Eight projects will receive funding to study responsible research practices. Despite a plethora of theories and opinions, remarkably little scholarly investigation has focused on what makes a “good” scientific research system.
These 8 projects will provide subjective practicable knowledge about what actually works and will contribute to rejuvenate the entire system of scientific research.
Prof. dr. W.J.M.J. Cuijpers (Vrije Universiteit Amsterdam) will study researcher allegiance, the conviction held by a researcher that a specific treatment is superior to other treatments, in research on psychosocial interventions. Researcher allegiance is one of the biggest problems, because it leads to overestimation of the effects of a treatment. Cuijpers will examine in detail what research allegiance is, how it works and how to reduce the impact on the outcomes of trials on psychological interventions.
Dr. S. de Rijcke (Universiteit Leiden) aims to describe the optimal profile of researchers in terms of their propensity to foster responsible conduct in research. This profile will be compared with existing academic incentive and reward systems. The outcome will be a set of concrete policy recommendations for designing (or adapting) an academic reward systems aimed at fostering excellent, socially responsible research.
Dr. M.K. Schmidt (Nederlands Kanker Instituut): The principles for ethical, legal, and social acceptable use of residual biosamples, and guidelines following these principles have been captured in a Dutch code of conduct. However, implementation of these principles and guidelines in Dutch hospitals is slow. This research project is therefore aimed at identifying the necessary steps to bridge the gap between these principles and guidelines and their implementation in (clinical) practice. An ‘implementation toolbox’ will be developed to execute the code properly.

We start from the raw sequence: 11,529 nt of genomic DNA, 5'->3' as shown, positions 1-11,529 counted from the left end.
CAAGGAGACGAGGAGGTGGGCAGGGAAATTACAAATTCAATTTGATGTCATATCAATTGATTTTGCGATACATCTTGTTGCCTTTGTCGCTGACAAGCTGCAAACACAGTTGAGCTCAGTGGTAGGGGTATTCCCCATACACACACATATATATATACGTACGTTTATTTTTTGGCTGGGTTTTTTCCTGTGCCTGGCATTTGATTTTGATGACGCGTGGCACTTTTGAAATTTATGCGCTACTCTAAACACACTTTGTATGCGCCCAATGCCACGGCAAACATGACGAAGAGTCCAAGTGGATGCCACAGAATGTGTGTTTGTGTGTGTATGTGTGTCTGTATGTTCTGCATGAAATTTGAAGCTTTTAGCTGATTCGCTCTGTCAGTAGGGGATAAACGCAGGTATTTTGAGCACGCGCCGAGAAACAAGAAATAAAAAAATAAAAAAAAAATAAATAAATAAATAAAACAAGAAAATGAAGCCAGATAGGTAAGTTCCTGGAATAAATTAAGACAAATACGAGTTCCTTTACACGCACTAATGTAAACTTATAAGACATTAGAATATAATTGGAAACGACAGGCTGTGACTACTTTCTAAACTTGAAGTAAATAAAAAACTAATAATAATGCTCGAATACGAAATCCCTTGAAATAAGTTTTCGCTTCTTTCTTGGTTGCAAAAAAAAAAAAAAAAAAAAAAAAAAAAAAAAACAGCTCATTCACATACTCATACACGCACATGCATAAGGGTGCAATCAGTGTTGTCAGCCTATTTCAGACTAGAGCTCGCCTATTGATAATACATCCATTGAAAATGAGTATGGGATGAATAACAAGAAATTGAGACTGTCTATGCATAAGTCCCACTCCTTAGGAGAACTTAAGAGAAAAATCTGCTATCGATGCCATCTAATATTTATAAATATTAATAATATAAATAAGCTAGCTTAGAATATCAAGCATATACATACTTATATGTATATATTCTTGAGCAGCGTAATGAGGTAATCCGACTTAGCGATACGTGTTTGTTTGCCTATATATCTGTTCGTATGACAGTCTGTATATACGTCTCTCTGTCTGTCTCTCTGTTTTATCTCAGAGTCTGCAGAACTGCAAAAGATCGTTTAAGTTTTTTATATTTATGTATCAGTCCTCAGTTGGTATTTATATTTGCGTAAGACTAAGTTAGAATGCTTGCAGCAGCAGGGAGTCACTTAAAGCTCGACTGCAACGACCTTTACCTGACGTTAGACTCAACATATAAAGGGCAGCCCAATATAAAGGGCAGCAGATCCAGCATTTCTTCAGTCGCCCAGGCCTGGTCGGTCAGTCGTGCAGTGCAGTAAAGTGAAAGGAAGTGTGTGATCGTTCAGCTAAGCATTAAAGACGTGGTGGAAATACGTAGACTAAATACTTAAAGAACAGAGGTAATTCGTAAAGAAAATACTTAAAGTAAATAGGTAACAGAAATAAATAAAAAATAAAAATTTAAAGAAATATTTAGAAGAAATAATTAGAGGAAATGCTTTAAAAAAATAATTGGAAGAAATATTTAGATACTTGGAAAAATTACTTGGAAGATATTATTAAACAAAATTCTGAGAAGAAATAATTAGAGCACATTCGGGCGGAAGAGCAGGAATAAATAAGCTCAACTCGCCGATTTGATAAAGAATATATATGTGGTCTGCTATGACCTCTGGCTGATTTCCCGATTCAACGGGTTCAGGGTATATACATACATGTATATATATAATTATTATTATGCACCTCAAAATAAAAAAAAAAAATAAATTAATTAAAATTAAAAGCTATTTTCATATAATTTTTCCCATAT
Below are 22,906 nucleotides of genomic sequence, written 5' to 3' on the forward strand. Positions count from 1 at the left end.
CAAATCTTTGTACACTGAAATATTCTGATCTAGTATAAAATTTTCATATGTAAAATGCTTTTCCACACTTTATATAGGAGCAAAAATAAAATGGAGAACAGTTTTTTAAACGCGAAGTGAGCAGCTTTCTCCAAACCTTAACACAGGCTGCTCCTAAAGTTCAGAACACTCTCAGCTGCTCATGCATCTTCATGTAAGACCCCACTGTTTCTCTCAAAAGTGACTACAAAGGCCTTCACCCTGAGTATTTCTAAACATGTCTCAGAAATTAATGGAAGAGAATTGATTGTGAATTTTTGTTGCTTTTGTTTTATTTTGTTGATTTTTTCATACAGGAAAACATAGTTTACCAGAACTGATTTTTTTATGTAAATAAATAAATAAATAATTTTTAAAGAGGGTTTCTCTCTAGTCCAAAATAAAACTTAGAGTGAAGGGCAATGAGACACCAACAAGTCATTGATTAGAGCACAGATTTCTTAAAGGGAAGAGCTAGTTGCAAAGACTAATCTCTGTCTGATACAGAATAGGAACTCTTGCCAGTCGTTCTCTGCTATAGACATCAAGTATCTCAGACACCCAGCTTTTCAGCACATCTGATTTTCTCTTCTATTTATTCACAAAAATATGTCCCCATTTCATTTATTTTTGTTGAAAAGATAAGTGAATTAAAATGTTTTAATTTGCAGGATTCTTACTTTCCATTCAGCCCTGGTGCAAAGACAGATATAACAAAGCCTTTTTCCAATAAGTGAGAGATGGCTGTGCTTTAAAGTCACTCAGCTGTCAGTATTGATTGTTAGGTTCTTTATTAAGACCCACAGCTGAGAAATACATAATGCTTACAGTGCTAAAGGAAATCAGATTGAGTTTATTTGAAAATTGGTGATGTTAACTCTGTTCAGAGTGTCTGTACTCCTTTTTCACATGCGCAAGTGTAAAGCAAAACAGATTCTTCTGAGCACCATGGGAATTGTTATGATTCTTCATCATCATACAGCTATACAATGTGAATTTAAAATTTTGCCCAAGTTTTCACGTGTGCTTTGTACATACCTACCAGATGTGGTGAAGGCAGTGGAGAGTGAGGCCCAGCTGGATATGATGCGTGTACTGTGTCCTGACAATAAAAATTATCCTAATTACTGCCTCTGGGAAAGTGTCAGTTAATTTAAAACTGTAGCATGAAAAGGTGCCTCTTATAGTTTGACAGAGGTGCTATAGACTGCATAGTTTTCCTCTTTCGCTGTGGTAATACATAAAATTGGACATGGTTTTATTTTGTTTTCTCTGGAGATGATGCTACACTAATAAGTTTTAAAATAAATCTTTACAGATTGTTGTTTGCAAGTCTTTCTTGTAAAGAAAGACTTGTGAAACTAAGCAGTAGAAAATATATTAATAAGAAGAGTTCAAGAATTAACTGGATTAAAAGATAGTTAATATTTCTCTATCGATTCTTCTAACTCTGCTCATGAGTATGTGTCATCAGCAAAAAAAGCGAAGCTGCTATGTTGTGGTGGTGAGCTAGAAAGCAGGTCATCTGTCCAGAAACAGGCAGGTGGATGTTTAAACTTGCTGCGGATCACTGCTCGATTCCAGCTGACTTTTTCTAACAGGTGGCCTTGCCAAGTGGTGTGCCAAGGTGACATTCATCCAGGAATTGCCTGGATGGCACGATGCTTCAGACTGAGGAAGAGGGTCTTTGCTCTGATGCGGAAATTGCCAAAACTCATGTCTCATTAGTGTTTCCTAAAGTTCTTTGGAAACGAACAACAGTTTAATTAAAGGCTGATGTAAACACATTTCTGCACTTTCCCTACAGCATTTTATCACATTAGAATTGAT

Prof. dr. M.W. van Tulder (Vrije Universiteit Amsterdam): Null-hypothesis significance testing is unsuitable as the default procedure to draw conclusions from empirical data. Nevertheless, this test is often used for this kind of research. As a result researchers draw erroneous conclusions from their data. Alternative statistic methods have been developed to overcome this pitfall, however, researchers do not use these alternative methods for the analysis of empirical data. Why this is the case and which factors are involved will be studied in this project. Based on the results strategies will be developed to implement the use of alternative methods for drawing conclusions from empirical data.
Prof. dr. N.S. Klazinga (Academisch Medisch Centrum) explores the prevalence, nature and causes of questionable research practices within Health Services research. He will examine this in the phase where conclusions are derived from findings and disseminated scientific and societal publication. This will lead to recommendations and tools to improve current practice.
Prof. dr. H.J. Paul (Universiteit Leiden) examines causal relations between Competitive Research Funding and Questionable Research Practices. He will develop a model specifying the mechanisms through which Competitive Research Funding contributes to Questionable Research Practices.
Dr. mr. C.H. Vinkers (Universitair Medisch Centrum Utrecht): Clinical trials have systematic methodological flaws, statistical problems, and their results may be biased, exaggerated, and difficult to reproduce. This is highly problematic since clinical trials constitute the backbone of evidence-based medicine. Vinkers aims to identify possible predictors of Questionable Research Practices in clinical trials.
Dr. W. Halffman (Radboud Universiteit Nijmegen) will assess the effectiveness of measures used by scientific journals to improve peer review’s ability to detect misconduct and error.